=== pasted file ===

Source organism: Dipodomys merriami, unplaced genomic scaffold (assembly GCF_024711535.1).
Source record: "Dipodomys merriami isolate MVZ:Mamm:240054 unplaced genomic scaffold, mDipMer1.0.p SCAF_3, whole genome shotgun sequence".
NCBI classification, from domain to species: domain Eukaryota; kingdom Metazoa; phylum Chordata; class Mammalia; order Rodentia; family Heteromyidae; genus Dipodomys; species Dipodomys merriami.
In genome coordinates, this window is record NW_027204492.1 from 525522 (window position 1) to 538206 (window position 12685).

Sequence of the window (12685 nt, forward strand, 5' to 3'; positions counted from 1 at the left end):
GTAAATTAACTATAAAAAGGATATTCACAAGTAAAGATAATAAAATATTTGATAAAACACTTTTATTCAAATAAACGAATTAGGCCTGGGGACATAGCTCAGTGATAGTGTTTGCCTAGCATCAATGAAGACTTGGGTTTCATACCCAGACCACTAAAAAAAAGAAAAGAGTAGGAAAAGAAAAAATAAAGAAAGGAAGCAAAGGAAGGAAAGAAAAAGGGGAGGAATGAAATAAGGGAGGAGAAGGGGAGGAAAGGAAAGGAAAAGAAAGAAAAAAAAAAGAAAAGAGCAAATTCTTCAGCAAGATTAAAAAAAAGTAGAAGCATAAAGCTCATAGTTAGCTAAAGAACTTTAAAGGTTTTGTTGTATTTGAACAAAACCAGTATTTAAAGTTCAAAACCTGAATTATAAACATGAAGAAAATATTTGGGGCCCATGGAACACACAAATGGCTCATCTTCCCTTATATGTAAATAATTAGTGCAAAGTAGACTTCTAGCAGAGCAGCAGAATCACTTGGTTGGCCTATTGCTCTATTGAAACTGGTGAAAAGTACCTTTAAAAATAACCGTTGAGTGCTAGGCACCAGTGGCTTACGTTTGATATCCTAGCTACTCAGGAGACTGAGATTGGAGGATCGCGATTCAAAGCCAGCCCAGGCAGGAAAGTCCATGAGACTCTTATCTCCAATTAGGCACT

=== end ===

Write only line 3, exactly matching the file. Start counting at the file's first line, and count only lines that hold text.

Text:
NCBI classification, from domain to species: domain Eukaryota; kingdom Metazoa; phylum Chordata; class Mammalia; order Rodentia; family Heteromyidae; genus Dipodomys; species Dipodomys merriami.